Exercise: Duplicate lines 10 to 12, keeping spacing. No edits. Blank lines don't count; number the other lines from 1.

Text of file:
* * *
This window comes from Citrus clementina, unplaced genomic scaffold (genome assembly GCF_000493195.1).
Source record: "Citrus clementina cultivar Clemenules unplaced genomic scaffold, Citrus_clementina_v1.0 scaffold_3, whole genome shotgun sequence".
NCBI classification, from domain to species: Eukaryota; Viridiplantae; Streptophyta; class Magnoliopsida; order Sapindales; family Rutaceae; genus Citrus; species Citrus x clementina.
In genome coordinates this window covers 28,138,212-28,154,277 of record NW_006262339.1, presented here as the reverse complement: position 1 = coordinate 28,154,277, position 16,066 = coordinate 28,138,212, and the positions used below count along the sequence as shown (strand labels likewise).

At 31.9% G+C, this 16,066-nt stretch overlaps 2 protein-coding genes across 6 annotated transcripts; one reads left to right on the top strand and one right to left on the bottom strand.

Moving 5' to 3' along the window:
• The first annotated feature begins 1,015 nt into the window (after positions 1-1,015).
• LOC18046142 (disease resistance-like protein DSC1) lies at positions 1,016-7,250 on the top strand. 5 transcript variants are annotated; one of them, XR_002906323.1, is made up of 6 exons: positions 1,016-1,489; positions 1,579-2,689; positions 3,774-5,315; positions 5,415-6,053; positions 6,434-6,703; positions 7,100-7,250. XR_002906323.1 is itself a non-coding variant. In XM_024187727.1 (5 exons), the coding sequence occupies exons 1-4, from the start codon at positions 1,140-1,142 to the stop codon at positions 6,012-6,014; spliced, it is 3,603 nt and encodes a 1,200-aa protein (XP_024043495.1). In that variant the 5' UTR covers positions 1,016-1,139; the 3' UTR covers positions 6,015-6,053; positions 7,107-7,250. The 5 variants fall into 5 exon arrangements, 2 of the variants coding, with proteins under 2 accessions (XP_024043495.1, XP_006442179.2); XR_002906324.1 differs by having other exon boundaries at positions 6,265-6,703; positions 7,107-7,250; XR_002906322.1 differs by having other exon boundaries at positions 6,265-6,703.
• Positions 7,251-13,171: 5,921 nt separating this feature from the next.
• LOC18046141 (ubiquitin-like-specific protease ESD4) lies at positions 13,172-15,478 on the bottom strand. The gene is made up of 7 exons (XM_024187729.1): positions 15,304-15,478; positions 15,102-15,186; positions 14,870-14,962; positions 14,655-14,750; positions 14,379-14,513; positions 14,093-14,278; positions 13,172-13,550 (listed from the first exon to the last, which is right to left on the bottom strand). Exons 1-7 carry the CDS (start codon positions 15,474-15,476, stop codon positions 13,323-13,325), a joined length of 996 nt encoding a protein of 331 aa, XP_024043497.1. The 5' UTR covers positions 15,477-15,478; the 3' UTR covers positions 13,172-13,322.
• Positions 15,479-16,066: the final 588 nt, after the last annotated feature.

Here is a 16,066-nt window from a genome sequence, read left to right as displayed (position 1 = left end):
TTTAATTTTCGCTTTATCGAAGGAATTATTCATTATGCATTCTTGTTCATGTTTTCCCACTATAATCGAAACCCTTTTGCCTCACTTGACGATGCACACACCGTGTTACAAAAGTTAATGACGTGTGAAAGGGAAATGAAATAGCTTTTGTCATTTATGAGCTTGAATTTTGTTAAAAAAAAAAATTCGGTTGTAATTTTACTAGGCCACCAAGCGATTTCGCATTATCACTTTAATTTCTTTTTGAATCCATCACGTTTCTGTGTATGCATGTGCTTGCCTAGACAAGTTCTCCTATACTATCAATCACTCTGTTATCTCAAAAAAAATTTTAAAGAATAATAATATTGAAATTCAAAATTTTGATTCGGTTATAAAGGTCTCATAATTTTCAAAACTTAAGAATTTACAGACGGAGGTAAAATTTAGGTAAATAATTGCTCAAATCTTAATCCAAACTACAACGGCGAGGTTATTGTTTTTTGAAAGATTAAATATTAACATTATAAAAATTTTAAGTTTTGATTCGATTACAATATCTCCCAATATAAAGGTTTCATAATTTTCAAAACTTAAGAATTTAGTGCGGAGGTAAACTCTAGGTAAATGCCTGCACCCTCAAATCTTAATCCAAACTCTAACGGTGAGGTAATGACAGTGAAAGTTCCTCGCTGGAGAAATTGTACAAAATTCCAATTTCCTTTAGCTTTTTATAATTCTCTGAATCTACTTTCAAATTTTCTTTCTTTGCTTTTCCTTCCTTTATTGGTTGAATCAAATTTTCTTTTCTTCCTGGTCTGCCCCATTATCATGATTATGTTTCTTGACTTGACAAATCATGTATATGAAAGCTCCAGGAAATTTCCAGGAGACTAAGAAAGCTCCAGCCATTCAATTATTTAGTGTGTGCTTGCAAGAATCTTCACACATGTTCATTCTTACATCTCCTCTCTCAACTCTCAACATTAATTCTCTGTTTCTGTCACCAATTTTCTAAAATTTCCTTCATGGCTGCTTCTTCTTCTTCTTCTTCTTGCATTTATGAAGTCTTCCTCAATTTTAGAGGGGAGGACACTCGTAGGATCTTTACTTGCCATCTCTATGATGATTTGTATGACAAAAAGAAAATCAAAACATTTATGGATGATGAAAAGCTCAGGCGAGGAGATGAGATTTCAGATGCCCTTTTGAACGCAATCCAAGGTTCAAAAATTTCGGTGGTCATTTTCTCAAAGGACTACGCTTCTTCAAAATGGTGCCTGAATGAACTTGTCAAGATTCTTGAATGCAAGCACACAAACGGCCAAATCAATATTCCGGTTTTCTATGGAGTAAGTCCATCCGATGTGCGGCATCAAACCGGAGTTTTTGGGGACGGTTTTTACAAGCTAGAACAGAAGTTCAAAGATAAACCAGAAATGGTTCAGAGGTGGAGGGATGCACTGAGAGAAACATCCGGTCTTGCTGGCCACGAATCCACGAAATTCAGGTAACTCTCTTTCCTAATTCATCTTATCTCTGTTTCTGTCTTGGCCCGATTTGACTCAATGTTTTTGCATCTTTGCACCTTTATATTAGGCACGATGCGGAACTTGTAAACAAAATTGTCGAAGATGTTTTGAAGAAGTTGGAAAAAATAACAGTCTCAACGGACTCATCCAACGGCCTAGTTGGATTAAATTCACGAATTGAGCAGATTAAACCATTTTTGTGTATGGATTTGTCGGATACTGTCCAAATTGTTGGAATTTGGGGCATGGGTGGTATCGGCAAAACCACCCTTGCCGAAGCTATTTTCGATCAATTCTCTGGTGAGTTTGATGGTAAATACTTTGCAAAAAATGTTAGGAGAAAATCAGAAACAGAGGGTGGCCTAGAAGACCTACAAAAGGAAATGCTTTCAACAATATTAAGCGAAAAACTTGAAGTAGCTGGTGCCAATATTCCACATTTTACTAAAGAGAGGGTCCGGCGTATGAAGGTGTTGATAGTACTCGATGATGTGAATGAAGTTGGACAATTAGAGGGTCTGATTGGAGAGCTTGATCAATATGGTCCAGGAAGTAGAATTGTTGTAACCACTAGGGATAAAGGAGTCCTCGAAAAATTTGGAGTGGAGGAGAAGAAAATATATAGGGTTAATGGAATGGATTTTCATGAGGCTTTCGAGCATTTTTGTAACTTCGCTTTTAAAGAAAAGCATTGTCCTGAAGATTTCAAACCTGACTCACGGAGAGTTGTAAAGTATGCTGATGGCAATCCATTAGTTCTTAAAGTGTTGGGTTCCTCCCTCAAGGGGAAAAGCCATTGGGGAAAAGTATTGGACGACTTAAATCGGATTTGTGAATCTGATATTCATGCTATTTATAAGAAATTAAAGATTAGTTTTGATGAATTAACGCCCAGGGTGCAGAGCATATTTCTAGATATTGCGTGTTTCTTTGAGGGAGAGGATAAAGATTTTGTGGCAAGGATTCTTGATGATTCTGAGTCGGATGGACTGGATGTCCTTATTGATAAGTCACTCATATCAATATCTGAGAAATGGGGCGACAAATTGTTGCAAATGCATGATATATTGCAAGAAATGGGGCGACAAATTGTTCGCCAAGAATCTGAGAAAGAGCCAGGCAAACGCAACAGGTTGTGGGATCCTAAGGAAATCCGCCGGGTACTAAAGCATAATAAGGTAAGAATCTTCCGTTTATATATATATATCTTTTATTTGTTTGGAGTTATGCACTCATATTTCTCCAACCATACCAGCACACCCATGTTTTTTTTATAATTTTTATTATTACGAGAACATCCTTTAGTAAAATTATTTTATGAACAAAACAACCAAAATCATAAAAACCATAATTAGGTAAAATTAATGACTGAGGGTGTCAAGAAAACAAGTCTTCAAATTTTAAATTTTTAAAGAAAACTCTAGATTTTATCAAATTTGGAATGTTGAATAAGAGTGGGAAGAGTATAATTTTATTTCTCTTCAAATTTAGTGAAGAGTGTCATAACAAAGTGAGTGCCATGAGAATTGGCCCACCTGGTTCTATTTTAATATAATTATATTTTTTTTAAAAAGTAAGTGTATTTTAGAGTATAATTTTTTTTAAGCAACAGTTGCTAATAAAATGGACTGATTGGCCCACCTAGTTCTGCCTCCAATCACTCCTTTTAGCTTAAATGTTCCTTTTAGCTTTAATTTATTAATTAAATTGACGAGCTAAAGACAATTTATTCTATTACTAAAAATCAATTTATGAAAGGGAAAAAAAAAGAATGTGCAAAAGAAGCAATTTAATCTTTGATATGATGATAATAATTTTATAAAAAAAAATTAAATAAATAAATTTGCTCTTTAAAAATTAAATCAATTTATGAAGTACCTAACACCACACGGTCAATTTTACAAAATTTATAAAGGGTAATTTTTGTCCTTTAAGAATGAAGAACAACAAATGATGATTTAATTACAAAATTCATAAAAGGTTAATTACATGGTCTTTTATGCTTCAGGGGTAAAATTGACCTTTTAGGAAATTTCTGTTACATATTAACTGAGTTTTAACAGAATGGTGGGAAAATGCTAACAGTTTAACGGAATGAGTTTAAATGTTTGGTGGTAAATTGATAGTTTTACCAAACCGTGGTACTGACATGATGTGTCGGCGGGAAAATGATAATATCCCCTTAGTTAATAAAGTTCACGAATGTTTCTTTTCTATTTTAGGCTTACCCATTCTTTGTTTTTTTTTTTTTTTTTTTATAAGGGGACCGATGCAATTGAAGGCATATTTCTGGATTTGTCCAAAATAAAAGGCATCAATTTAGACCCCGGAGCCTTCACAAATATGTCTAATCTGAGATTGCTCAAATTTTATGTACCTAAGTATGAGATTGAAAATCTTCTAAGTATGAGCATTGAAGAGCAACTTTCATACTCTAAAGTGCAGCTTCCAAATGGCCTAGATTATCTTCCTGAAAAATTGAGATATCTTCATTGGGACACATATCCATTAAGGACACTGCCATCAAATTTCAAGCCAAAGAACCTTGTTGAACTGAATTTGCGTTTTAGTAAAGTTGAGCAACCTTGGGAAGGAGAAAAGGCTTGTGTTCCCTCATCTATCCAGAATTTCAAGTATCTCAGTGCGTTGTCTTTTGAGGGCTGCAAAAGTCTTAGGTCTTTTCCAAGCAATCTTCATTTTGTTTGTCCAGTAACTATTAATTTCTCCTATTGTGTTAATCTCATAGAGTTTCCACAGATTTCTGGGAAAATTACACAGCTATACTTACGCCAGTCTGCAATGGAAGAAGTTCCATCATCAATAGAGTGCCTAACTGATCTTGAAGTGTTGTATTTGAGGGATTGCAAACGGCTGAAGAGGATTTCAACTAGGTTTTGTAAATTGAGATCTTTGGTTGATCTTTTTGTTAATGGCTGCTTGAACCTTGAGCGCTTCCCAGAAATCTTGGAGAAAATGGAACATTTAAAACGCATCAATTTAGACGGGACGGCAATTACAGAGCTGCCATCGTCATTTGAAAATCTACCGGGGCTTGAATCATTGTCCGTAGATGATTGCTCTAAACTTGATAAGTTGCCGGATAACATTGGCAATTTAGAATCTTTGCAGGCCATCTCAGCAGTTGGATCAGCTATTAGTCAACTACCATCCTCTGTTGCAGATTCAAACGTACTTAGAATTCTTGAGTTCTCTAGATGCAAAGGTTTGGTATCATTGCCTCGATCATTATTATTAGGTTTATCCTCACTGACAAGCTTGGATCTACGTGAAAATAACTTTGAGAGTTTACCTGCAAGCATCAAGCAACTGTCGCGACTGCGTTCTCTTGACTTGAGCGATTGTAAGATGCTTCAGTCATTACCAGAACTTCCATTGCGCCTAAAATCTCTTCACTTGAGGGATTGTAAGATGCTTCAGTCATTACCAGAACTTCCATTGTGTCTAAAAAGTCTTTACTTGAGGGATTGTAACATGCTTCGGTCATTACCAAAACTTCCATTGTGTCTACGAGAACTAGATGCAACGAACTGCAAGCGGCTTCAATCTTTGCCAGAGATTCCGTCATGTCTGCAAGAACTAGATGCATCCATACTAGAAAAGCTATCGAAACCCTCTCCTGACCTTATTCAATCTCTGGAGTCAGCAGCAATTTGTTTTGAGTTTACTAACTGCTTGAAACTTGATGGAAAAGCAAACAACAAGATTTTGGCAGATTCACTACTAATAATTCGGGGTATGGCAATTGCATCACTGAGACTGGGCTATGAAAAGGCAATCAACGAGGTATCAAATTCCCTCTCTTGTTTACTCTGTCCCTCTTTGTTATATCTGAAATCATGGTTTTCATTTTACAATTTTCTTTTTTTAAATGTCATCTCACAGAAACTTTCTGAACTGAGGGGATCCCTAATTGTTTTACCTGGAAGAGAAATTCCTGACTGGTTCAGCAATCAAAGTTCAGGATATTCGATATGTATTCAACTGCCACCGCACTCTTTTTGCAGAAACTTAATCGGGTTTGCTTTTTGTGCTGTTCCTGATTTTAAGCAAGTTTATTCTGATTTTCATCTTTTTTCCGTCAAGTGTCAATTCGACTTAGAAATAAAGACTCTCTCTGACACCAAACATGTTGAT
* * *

• LOC18046141 (ubiquitin-like-specific protease ESD4) lies at positions 13,172-15,478 on the bottom strand. The gene is made up of 7 exons (XM_024187729.1): positions 15,304-15,478; positions 15,102-15,186; positions 14,870-14,962; positions 14,655-14,750; positions 14,379-14,513; positions 14,093-14,278; positions 13,172-13,550 (listed from the first exon to the last, which is right to left on the bottom strand). Exons 1-7 carry the CDS (start codon positions 15,474-15,476, stop codon positions 13,323-13,325), a joined length of 996 nt encoding a protein of 331 aa, XP_024043497.1. The 5' UTR covers positions 15,477-15,478; the 3' UTR covers positions 13,172-13,322.
• Positions 15,479-16,066: the final 588 nt, after the last annotated feature.

Here is a 16,066-nt window from a genome sequence, read left to right as displayed (position 1 = left end):